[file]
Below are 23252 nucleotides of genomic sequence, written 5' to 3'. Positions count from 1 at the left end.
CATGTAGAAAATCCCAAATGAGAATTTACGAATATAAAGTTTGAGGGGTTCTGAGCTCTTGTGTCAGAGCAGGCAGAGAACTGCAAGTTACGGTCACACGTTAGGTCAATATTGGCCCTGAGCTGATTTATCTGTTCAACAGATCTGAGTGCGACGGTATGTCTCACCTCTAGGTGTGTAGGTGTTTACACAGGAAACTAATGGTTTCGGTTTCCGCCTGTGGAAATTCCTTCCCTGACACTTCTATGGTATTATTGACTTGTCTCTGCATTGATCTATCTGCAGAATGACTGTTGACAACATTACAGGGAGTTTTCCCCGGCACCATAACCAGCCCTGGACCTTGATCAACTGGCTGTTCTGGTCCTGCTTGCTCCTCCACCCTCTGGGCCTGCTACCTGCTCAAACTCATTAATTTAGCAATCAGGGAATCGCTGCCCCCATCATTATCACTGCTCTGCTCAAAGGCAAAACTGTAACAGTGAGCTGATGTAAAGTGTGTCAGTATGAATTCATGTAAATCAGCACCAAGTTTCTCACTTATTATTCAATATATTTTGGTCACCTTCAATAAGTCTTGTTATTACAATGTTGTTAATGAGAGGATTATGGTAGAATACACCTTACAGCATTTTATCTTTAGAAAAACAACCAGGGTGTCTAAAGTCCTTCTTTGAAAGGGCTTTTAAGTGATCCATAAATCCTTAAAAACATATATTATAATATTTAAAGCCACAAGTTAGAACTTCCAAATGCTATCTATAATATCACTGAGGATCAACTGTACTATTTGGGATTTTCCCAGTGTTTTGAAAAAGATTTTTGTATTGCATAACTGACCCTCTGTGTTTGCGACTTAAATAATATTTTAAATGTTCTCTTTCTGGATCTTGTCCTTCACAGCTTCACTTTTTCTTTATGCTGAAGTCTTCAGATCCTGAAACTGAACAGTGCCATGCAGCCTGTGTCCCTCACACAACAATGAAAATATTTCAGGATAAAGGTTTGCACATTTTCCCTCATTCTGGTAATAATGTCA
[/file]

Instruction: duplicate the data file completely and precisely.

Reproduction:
Below are 23252 nucleotides of genomic sequence, written 5' to 3'. Positions count from 1 at the left end.
CATGTAGAAAATCCCAAATGAGAATTTACGAATATAAAGTTTGAGGGGTTCTGAGCTCTTGTGTCAGAGCAGGCAGAGAACTGCAAGTTACGGTCACACGTTAGGTCAATATTGGCCCTGAGCTGATTTATCTGTTCAACAGATCTGAGTGCGACGGTATGTCTCACCTCTAGGTGTGTAGGTGTTTACACAGGAAACTAATGGTTTCGGTTTCCGCCTGTGGAAATTCCTTCCCTGACACTTCTATGGTATTATTGACTTGTCTCTGCATTGATCTATCTGCAGAATGACTGTTGACAACATTACAGGGAGTTTTCCCCGGCACCATAACCAGCCCTGGACCTTGATCAACTGGCTGTTCTGGTCCTGCTTGCTCCTCCACCCTCTGGGCCTGCTACCTGCTCAAACTCATTAATTTAGCAATCAGGGAATCGCTGCCCCCATCATTATCACTGCTCTGCTCAAAGGCAAAACTGTAACAGTGAGCTGATGTAAAGTGTGTCAGTATGAATTCATGTAAATCAGCACCAAGTTTCTCACTTATTATTCAATATATTTTGGTCACCTTCAATAAGTCTTGTTATTACAATGTTGTTAATGAGAGGATTATGGTAGAATACACCTTACAGCATTTTATCTTTAGAAAAACAACCAGGGTGTCTAAAGTCCTTCTTTGAAAGGGCTTTTAAGTGATCCATAAATCCTTAAAAACATATATTATAATATTTAAAGCCACAAGTTAGAACTTCCAAATGCTATCTATAATATCACTGAGGATCAACTGTACTATTTGGGATTTTCCCAGTGTTTTGAAAAAGATTTTTGTATTGCATAACTGACCCTCTGTGTTTGCGACTTAAATAATATTTTAAATGTTCTCTTTCTGGATCTTGTCCTTCACAGCTTCACTTTTTCTTTATGCTGAAGTCTTCAGATCCTGAAACTGAACAGTGCCATGCAGCCTGTGTCCCTCACACAACAATGAAAATATTTCAGGATAAAGGTTTGCACATTTTCCCTCATTCTGGTAATAATGTCA